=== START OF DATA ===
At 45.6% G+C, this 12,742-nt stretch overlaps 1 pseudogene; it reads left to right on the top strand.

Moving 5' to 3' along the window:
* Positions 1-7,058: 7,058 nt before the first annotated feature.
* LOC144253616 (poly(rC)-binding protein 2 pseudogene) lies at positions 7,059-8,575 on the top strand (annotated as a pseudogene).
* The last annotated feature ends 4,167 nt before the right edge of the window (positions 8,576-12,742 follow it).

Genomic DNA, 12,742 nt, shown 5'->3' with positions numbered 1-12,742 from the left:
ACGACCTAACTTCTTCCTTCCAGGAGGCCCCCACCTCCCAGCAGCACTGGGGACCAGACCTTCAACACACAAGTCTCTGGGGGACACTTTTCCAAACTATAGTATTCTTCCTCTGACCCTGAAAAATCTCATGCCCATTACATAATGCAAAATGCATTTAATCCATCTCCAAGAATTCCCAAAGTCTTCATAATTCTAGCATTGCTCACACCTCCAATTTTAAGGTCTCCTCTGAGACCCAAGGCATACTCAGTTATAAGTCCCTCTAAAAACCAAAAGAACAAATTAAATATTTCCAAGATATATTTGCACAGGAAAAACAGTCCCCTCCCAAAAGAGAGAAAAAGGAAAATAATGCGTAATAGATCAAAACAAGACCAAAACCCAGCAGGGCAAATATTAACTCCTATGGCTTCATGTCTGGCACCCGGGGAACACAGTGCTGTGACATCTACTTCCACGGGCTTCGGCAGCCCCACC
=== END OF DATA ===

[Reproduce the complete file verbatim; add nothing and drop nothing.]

At 45.6% G+C, this 12,742-nt stretch overlaps 1 pseudogene; it reads left to right on the top strand.

Moving 5' to 3' along the window:
* Positions 1-7,058: 7,058 nt before the first annotated feature.
* LOC144253616 (poly(rC)-binding protein 2 pseudogene) lies at positions 7,059-8,575 on the top strand (annotated as a pseudogene).
* The last annotated feature ends 4,167 nt before the right edge of the window (positions 8,576-12,742 follow it).

Genomic DNA, 12,742 nt, shown 5'->3' with positions numbered 1-12,742 from the left:
ACGACCTAACTTCTTCCTTCCAGGAGGCCCCCACCTCCCAGCAGCACTGGGGACCAGACCTTCAACACACAAGTCTCTGGGGGACACTTTTCCAAACTATAGTATTCTTCCTCTGACCCTGAAAAATCTCATGCCCATTACATAATGCAAAATGCATTTAATCCATCTCCAAGAATTCCCAAAGTCTTCATAATTCTAGCATTGCTCACACCTCCAATTTTAAGGTCTCCTCTGAGACCCAAGGCATACTCAGTTATAAGTCCCTCTAAAAACCAAAAGAACAAATTAAATATTTCCAAGATATATTTGCACAGGAAAAACAGTCCCCTCCCAAAAGAGAGAAAAAGGAAAATAATGCGTAATAGATCAAAACAAGACCAAAACCCAGCAGGGCAAATATTAACTCCTATGGCTTCATGTCTGGCACCCGGGGAACACAGTGCTGTGACATCTACTTCCACGGGCTTCGGCAGCCCCACC